“I must mention that over the past one year I have expressed my reservations on how the company handled procurement, which in my judgement was not above approach,” Sibanda wrote. “I have written an email to the CEO informing him that our procurement was not procedural and even attached procurement procedures in the same email. I have met and discussed with the Director responsible and urged his department to follow procedure and stop fixing tenders.”

According to the letter, Sibanda was subsequently called to the CEO’s office sometime around October 2018 where he met with Executive Director James Mathokgwane and the CEO Dr. Mokubung Mokubung.

It emerges that the brief meeting had no formal agenda. However, Sibanda was told that he should become a part of the team and play along.  The letter quotes the Director, Mathokgwane, as having said: “Gentlemen, the cake is too big for any one man. Let us share this cake and protect each other. We all have wives and children.”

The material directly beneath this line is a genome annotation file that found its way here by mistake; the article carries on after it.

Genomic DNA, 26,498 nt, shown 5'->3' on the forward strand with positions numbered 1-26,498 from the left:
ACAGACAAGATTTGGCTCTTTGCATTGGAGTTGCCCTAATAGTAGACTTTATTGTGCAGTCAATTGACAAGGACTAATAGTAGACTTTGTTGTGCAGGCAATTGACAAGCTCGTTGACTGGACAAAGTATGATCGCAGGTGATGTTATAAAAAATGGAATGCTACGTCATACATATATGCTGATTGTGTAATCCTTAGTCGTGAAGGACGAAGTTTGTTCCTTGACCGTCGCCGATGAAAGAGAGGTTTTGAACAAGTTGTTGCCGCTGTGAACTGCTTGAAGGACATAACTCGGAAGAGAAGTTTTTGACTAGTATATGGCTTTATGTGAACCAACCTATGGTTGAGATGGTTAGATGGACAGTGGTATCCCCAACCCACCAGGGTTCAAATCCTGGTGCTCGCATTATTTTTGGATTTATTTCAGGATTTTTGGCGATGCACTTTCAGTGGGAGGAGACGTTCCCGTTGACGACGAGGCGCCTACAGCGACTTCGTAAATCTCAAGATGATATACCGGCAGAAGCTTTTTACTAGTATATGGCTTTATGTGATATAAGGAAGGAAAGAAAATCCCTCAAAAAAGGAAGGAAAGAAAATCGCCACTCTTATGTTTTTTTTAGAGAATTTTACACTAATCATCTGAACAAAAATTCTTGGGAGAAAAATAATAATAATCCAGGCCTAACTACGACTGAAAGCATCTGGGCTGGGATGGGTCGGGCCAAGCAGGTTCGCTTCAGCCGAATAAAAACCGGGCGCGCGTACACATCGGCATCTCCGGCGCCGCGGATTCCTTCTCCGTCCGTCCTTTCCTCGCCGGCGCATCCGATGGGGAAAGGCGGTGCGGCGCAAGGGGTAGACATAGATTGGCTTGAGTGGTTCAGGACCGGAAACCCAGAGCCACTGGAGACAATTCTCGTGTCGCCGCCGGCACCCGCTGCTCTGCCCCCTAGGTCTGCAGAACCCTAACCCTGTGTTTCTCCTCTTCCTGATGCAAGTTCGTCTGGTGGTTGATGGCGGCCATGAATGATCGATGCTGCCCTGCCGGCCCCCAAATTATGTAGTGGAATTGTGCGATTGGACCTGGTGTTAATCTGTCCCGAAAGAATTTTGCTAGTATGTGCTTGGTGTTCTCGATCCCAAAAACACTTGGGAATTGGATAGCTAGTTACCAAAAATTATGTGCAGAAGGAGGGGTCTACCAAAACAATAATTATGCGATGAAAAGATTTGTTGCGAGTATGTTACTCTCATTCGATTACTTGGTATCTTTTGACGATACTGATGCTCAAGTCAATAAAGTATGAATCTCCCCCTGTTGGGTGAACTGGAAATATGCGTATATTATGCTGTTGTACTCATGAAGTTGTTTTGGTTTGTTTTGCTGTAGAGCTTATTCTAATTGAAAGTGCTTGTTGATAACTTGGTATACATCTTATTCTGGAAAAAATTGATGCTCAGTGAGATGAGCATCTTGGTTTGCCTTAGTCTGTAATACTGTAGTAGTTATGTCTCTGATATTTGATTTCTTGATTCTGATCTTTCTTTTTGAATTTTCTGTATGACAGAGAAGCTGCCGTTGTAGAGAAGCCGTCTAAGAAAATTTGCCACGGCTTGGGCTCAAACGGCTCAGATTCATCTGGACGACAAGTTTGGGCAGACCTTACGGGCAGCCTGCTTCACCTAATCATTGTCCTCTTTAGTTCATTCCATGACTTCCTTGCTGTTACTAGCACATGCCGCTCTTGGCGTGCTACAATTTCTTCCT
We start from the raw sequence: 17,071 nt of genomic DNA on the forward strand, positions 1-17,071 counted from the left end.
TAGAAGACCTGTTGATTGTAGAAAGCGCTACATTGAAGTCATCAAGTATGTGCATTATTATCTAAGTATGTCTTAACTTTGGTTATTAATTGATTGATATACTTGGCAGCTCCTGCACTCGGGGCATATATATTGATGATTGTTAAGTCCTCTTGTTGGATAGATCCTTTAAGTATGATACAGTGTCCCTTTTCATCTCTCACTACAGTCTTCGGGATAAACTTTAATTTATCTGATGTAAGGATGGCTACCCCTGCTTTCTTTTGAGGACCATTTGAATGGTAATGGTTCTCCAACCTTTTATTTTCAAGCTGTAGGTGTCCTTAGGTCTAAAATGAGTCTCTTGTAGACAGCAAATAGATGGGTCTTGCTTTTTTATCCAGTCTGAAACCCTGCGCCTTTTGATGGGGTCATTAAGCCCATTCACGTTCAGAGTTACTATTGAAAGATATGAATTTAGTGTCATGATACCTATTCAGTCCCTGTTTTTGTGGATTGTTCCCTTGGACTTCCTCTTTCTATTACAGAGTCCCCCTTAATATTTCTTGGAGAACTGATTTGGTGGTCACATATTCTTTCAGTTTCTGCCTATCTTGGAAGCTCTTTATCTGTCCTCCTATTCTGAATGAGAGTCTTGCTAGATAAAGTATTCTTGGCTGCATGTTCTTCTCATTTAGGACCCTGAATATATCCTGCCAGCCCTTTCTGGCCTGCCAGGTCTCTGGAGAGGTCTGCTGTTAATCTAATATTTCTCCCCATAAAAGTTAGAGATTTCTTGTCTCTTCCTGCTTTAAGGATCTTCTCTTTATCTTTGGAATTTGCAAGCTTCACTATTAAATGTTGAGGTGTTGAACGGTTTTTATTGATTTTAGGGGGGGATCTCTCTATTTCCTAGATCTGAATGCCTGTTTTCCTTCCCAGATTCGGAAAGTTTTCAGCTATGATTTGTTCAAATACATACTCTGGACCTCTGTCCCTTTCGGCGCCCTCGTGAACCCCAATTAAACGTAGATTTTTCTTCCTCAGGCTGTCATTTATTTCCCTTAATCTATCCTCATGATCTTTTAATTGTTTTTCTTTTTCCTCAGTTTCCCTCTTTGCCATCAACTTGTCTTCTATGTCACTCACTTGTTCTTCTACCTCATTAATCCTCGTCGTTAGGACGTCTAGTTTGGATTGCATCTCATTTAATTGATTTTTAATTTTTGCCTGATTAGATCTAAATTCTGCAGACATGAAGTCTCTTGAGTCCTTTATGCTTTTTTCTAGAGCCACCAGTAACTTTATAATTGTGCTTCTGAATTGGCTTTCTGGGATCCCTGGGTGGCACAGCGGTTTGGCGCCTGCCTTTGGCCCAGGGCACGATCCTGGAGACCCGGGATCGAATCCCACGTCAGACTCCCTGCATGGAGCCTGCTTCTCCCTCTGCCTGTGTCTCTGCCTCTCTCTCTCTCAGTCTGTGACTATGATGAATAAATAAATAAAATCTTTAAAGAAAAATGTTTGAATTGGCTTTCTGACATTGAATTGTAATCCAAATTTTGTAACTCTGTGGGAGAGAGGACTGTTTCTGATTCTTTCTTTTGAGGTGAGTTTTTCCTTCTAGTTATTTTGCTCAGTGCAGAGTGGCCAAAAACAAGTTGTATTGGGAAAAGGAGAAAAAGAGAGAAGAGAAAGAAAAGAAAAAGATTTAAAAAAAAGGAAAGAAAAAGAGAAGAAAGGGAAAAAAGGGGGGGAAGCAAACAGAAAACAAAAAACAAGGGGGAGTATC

Earlier on that day, the CEO had allegedly asked Sibanda to see the Director to discuss an P84 million Bulk Land Servicing Tender, which was due to come to the Management Tender Committee (MTC) around that time.

The allegations in available documentation indicate that one of the directors came up with a single quotation for procurement of survey services for the land bank under SPEDU. According to the documents, this particular director allegedly asked that a Management Tender Committee meeting be convened to award the tender to the company whose sole quotation he had.